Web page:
A game as big as Fortnite is obviously going to be a target for the more unsavory people of the world. Though a major concern is children falling victim to phishing attempts or other scams, those usually require the victim to attempt logging in on a bogus website. Today, Check Point Research has detailed scary a Fortnite vulnerability that doesn’t require victims to hand over their credentials before having their accounts compromised.
The vulnerability was present in several older Epic Games sub-domains, including one for Unreal Tournament 2004. Using these sub-domains, Check Point explains that a hacker would be able to create phishing links and acquire authentication information from other players without requiring them to enter their log in credentials. Once the authentication token had been obtained by the hacker, they’d able to take over the victim’s Fortnite account, buying V-Bucks with associated credit cards and partying up with others to eavesdrop on conversations.
“By discovering a vulnerability found in some of Epic Games’ sub-domains, an XSS attack was permissible with the user merely needing to click on a link sent to them by the attacker,” Check Point wrote in a technical article about the vulnerability. “Once clicked, with no need even for them to enter any login credentials, their Fortnite username and password could immediately be captured the attacker.”
Since that token-based authentication method is used with Epic’s Single Sign-On systems, it doesn’t really matter what type of account the victim used to log into Fortnite. The game supports logins from Facebook, Xbox Live, Nintendo Switch Online, Google, and the PlayStation Network, and it sounds like all of those sign-on methods were at risk with this vulnerability.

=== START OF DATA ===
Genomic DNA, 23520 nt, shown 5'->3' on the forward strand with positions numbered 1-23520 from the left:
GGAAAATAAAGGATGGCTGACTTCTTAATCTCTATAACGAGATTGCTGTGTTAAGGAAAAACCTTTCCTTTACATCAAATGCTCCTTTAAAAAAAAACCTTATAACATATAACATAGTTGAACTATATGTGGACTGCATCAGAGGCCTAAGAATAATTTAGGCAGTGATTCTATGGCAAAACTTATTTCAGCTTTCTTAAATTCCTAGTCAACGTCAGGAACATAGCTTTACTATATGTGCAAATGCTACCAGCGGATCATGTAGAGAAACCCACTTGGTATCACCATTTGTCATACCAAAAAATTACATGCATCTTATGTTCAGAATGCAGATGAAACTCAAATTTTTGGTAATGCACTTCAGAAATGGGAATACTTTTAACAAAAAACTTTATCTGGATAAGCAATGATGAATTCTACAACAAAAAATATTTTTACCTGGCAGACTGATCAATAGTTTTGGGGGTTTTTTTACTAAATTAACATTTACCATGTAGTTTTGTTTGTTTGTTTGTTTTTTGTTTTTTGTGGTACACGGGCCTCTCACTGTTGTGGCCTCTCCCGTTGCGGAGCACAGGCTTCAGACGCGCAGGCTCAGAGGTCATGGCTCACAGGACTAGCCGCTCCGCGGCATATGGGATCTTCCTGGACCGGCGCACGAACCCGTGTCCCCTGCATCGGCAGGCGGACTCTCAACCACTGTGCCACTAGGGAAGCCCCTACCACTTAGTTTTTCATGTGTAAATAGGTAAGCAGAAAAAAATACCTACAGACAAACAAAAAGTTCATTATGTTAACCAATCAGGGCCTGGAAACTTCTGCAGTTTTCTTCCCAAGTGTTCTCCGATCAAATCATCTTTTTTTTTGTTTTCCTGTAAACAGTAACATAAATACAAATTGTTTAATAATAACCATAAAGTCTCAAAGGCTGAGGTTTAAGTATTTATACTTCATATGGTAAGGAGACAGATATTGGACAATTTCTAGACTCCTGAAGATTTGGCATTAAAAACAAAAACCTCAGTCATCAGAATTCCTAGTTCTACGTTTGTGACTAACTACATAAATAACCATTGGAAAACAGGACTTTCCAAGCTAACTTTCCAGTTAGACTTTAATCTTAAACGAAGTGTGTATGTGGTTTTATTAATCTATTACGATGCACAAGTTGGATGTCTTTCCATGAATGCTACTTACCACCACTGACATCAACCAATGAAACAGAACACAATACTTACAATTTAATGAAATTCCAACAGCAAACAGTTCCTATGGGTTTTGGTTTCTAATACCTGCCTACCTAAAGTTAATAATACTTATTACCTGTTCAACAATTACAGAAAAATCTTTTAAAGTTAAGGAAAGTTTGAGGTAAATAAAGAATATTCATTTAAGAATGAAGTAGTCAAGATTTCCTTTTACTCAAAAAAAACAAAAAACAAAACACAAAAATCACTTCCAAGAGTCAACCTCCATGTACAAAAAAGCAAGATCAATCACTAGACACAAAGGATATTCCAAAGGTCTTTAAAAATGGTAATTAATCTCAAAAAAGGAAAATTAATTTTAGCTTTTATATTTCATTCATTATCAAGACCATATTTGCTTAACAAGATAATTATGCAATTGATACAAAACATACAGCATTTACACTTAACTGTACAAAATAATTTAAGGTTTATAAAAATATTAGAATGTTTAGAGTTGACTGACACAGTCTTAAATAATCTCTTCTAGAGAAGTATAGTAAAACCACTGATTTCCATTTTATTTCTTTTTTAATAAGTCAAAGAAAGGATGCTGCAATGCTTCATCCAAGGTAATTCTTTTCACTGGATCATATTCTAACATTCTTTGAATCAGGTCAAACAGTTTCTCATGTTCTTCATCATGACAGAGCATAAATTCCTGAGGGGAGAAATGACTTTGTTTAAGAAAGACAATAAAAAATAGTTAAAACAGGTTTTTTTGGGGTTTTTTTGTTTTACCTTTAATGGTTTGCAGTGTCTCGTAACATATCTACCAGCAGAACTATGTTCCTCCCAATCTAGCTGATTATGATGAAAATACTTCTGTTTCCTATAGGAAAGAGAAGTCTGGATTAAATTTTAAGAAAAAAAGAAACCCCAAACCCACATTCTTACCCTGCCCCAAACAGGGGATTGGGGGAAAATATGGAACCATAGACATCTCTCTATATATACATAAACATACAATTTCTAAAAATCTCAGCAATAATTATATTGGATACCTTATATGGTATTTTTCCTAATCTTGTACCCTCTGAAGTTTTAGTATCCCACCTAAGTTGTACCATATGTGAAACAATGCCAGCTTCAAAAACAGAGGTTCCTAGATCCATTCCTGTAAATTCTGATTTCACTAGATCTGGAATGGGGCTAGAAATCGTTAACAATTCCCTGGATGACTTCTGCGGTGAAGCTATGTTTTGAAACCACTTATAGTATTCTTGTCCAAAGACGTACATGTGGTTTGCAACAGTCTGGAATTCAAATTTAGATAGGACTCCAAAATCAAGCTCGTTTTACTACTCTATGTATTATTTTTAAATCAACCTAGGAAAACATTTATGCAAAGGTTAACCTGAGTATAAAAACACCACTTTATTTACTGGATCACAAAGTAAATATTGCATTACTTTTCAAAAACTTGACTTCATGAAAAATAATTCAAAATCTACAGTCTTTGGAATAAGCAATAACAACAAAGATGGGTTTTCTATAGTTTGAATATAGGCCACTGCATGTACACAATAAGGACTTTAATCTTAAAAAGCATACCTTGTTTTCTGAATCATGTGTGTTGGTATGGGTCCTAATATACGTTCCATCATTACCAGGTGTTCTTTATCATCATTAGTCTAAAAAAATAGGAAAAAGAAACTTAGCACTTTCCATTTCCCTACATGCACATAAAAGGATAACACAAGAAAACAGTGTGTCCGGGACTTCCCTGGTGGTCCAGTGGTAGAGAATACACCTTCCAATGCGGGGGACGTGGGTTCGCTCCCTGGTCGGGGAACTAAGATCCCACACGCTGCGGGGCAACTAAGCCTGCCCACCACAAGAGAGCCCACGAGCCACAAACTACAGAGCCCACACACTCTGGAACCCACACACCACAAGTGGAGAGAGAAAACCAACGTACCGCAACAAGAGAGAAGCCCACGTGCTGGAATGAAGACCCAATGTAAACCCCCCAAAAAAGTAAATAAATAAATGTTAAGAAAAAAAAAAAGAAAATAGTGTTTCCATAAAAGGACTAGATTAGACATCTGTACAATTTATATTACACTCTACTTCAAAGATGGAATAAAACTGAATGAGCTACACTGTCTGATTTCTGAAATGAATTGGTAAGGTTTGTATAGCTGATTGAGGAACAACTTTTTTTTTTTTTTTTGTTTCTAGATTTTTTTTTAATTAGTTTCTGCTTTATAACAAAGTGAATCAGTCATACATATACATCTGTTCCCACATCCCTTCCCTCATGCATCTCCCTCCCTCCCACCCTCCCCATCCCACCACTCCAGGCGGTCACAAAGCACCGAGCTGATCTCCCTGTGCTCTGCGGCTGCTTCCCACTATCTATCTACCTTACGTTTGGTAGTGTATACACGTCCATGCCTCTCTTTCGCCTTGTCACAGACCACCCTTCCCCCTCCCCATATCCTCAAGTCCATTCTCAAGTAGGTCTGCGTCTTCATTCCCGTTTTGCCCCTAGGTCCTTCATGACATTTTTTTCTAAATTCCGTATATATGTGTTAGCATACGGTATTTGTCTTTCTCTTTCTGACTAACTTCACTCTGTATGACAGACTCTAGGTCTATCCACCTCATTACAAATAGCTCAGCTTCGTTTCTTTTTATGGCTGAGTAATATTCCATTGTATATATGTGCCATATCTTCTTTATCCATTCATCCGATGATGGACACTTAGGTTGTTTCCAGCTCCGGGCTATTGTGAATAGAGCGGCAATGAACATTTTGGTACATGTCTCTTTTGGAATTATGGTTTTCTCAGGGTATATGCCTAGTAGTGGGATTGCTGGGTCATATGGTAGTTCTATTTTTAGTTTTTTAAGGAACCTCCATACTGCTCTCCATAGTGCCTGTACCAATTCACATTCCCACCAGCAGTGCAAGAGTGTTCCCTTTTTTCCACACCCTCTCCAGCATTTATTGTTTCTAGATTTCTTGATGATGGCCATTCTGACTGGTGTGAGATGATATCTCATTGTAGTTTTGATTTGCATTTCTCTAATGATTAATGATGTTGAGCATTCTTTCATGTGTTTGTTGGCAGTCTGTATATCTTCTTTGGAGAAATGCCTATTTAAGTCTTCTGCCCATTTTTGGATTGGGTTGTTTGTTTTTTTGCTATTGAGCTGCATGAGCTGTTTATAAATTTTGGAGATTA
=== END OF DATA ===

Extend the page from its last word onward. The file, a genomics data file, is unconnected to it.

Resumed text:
Check Point, of course, notified Epic of the vulnerability well in advance of publishing this news. Check Point says that Epic has already patched the security flaw, so it shouldn’t be a concern anymore. Still, there’s no guarantee that Check Point was the only entity to stumble upon this vulnerability, which is certainly an unsettling idea.
Check Point’s research highlights the value of things like two-factor authentication, which Epic supports for locking down Fortnite accounts. If you’re a regular Fortnite player and you don’t have two-factor authentication enabled, it might a good idea to turn that on now – after all, people aren’t going to stop looking for vulnerabilities within Fortnite and Epic’s larger ecosystem, and this one in particular shows us that you don’t necessarily need to do something dumb to fall victim to one of these attacks.